Grieving relatives spreading ashes and leaving plaques in memory of loved ones on Snowdon are RUINING the mountain, national park bosses say
- Snowdonia National Park Authority spoke out after the latest tribute appeared
- People’s ashes that are scattered are having ‘significant’ impact on landscape
- Authority pleading for people to consider other ways of honouring loved ones
Grieving relatives who spread ashes and leave plaques of their loved ones on Snowdon are ruining the mountain, national park bosses say.
Snowdonia National Park Authority spoke out after the latest tribute, a slate plaque saying ‘Love You Always’, appeared on Crib Goch, an infamous knife-edge ridge on the 3,350-foot high peak in North Wales.
People’s ashes have also been scattered and the authority say the tributes are having a ‘significant’ impact on the landscape and might damage Snowdonia’s sensitive mountain range environment.
It was assumed the Crib Goch memorial was a tribute to someone who had fallen to their death but in fact it turned out to be for a man who loved climbing mountains but who died last year after a long illness.
The authority is pleading with people to consider other ways of remembering loved ones.
Grieving relatives who spread ashes and leave plaques of their loved ones on Snowdon are ruining the mountain, national park bosses say. Pictured: Tributes at the top of Mount Snowdon in North Wales
Snowdonia National Park Authority spoke out after the latest tribute, a slate plaque saying ‘Love You Always’, appeared on Crib Goch (pictured), an infamous knife-edge ridge on the 3,350-foot high peak in North Wales
A spokesperson said: ‘The National Park Authority understands that people can form a special attachment to places, and that friends and family may wish to honour the memory of loved ones by placing a plaque or memorial in a particular place.
‘The park authority receives many requests for plaques and memorials, but because the accumulative effect on the landscape would be significant, especially in popular areas, the authority cannot support such requests.’
The authority added that it has a duty to preserve the natural environment and the impact of too many memorials would ‘be significant’.
If the families of people commemorated with mountain tributes can be identified, they will be politely asked to remove plaques and memorials.
Others will be taken down by staff if those responsible cannot be traced, warned the authority.
The authority has also been forced to confront the issue of human ashes being scattered on mountain summits.
For many, Snowdon in particular is seen as a fitting final resting place for loved ones who enjoyed walking and climbing.
People’s ashes have also been scattered and the authority say the tributes are having a ‘significant’ impact on the landscape and might damage Snowdonia’s sensitive mountain range environment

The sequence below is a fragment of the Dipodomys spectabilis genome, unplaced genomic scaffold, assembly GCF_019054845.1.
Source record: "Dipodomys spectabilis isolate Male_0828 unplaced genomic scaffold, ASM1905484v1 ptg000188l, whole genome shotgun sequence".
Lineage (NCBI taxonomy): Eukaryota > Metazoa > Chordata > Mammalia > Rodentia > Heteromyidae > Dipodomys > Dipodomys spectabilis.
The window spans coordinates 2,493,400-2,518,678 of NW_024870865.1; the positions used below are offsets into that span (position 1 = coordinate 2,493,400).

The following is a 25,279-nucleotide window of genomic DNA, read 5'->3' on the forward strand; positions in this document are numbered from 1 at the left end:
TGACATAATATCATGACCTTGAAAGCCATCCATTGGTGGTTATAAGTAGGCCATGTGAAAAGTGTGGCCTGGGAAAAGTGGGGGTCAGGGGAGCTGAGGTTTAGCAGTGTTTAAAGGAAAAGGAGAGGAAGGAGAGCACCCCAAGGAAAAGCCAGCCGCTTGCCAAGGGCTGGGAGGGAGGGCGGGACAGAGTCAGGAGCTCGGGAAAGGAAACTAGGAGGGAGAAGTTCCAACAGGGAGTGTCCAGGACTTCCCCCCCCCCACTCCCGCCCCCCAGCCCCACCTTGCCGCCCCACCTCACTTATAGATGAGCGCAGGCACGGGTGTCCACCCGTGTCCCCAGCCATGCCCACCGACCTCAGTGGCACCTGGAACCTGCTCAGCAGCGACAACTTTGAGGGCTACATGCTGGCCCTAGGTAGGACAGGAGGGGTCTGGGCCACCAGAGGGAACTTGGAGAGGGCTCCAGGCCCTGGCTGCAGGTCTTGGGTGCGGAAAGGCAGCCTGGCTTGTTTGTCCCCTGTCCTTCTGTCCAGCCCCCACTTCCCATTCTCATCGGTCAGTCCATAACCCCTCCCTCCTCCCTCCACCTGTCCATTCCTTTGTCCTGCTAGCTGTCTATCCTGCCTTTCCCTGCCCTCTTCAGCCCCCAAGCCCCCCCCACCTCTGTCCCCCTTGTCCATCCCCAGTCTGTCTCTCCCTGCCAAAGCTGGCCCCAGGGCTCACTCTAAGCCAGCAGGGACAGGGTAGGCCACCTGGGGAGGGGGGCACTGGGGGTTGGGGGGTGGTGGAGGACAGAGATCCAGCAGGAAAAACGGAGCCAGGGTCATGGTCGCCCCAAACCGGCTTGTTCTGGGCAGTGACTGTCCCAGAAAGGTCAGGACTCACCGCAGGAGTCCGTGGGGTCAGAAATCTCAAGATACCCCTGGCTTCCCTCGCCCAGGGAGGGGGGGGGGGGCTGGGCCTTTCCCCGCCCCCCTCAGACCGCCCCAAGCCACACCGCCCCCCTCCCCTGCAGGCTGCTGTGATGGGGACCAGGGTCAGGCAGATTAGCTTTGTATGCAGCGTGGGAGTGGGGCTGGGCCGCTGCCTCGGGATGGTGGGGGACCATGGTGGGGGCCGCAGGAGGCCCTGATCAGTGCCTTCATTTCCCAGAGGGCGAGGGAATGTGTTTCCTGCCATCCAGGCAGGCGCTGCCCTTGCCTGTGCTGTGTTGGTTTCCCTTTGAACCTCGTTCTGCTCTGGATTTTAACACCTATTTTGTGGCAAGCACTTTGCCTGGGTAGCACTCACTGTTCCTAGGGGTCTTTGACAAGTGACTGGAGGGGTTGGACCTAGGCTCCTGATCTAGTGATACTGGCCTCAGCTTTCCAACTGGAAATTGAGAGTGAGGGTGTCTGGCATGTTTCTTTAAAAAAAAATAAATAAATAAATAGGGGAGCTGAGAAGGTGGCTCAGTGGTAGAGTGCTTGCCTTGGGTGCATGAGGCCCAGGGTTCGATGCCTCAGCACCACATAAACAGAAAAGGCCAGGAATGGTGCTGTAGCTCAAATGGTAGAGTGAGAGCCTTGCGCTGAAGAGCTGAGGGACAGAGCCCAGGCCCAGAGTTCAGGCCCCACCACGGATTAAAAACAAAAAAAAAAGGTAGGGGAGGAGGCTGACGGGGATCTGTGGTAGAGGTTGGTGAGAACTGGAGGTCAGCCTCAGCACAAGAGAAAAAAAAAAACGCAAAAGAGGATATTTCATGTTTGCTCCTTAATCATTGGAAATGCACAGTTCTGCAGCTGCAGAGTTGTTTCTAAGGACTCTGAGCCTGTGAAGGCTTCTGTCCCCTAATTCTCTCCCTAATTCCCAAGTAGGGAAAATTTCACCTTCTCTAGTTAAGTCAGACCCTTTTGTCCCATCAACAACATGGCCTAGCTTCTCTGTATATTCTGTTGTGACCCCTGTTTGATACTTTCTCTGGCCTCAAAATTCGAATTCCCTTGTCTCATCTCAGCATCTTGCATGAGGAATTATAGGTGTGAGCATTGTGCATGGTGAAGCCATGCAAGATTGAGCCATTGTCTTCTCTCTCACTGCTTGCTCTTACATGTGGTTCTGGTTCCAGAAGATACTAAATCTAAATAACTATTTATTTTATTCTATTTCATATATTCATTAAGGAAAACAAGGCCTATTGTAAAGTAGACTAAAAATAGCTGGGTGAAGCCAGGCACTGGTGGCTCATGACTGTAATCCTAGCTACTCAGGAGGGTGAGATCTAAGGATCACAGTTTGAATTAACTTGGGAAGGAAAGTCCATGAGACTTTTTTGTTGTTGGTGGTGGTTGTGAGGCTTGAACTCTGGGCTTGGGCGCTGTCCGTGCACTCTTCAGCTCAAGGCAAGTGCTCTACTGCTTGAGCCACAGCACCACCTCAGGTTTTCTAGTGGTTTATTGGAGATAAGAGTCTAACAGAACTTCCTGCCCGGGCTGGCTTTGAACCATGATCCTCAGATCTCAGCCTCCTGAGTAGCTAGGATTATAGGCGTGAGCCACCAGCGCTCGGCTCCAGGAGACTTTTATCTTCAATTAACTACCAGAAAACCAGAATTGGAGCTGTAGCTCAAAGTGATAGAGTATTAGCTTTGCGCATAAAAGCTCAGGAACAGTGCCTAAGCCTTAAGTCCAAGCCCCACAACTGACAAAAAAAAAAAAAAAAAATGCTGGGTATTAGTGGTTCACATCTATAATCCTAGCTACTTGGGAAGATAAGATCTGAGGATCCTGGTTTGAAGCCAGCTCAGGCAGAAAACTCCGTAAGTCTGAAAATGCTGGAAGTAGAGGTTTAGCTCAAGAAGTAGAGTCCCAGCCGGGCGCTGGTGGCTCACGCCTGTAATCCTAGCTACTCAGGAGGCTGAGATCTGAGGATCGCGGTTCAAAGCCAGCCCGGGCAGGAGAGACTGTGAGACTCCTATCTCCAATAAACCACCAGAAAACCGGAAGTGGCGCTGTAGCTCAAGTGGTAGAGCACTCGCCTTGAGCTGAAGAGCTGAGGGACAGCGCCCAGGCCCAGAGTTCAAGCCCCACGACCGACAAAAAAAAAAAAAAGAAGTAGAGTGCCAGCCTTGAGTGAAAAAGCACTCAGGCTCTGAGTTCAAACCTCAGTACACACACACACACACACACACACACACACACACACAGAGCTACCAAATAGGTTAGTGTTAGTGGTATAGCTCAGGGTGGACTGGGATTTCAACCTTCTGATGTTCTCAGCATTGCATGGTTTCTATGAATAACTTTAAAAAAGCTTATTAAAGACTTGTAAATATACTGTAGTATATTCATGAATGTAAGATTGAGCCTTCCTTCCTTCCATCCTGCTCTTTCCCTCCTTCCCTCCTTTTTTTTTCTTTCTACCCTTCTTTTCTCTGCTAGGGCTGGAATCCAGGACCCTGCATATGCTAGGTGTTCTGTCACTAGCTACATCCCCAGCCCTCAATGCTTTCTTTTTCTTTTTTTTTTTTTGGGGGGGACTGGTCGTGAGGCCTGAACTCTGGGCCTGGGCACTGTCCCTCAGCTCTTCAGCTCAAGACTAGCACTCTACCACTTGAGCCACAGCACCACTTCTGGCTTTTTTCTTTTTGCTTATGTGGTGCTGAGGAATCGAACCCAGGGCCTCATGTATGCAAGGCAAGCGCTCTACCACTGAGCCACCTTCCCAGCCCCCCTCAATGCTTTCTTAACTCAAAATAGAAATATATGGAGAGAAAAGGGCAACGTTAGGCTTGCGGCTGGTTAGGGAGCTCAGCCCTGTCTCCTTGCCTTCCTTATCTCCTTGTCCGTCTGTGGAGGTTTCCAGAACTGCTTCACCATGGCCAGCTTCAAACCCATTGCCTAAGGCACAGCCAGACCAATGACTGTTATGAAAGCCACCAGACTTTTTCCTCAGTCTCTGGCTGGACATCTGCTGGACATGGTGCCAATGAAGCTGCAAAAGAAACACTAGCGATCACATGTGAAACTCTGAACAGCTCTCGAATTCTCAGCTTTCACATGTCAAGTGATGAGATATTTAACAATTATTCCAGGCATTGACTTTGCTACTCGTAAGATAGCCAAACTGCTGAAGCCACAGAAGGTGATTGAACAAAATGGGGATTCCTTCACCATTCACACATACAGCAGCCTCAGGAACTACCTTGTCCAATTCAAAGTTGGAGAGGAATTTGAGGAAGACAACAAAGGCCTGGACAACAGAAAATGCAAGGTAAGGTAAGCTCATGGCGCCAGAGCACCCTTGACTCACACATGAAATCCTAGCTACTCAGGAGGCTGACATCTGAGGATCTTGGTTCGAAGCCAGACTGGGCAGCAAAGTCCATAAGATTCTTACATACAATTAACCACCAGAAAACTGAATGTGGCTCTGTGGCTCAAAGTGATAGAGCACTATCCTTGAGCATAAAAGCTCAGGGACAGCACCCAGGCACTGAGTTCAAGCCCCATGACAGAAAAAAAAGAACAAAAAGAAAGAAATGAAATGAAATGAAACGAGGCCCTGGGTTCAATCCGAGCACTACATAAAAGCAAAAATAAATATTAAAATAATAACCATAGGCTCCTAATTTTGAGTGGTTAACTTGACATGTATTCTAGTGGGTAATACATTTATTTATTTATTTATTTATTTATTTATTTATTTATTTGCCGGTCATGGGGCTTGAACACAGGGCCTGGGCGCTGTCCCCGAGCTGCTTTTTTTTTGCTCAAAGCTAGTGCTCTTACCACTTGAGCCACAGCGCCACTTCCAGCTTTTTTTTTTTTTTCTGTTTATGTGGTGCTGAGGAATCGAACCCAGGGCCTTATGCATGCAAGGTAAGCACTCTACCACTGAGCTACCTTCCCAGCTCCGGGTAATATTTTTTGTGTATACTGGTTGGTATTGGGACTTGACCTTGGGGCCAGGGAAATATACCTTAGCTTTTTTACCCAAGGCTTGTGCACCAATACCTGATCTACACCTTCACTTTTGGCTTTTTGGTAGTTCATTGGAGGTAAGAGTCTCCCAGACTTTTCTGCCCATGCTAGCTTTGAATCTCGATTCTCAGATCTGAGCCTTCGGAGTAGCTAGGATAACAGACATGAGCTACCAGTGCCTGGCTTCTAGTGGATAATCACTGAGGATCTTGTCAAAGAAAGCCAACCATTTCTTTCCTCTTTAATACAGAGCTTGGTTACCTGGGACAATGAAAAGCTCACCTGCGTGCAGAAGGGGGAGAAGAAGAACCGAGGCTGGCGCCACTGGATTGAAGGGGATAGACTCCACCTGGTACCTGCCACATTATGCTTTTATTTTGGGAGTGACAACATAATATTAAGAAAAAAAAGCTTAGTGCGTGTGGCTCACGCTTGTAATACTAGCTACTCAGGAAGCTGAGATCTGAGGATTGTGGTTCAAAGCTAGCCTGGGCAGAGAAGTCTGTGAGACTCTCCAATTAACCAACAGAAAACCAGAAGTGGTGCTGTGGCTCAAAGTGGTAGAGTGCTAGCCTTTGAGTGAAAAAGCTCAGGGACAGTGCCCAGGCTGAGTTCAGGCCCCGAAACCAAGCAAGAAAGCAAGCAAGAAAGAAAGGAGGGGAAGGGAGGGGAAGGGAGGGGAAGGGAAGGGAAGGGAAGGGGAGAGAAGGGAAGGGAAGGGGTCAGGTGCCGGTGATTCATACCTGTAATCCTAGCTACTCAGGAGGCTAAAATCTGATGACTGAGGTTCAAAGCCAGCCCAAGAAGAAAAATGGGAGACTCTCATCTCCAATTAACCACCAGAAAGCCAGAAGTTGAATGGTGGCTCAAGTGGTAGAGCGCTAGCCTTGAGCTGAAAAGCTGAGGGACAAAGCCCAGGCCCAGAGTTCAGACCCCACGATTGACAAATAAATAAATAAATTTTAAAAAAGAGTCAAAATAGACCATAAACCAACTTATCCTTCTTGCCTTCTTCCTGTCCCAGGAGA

Despite it being the highest peak in Wales, the SNPA fears the sheer volume of ashes is damaging the mountain’s delicate ecosystem.
A spokesman said: ‘However well-intentioned, the dispersal of ashes is problematic as it can be upsetting for others in the vicinity and we have received many complaints from the public in the past.
‘In terms of ecology, the area’s soils are low acidic types, and the spreading of what is calcareous materials will lead to changes to the existing soils and subsequently the natural ecosystems.’
Formal requests are usually rejected but, in practice, the authority is powerless to prevent people climbing up and scattering ashes.
Despite it being the highest peak in Wales, the SNPA fears the sheer volume of ashes is damaging the mountain’s delicate ecosystem
Families are asked to find alternatives for the sake of the environment and out of consideration for other climbers.
As for memorials, the SNPA said there are other ways to remember lost friends and relatives.
The spokesman said: ‘In recent years, as an alternative to traditional plaques, we have received contributions towards work on footpaths, gates and benches. We consider these to be an appropriate means of commemorating loved ones.’
The gates and seats do not have plaques dedicated to donors or their loved ones but the SNPA said they provide an unspoken connection between people and places.
In contrast, the National Trust will accept donations for physical dedications to people on benches or trees at its properties. But as demand is so high, it asks donors to consider dedicating a tree online as an alternative.
Critics have called for restrictions on memorial benches to avoid turning beauty spots into ‘graveyards’.
They have included National Trust Jersey chief Charles Alluto, who claimed Britain’s beauty spots are being ruined by too many benches.
In May the National Trust said it might be forced to remove a memorial on a Welsh beach dedicated to one of the most popular characters in the Harry Potter books amid concerns that there were too many visitors.
Dobby the House Elf died in the last book of the series having helped the protagonist and his friends escape imprisonment.
In the 2010 film adaptation the scene depicting his death and burial was shot at Freshwater West beach in Pembrokeshire.
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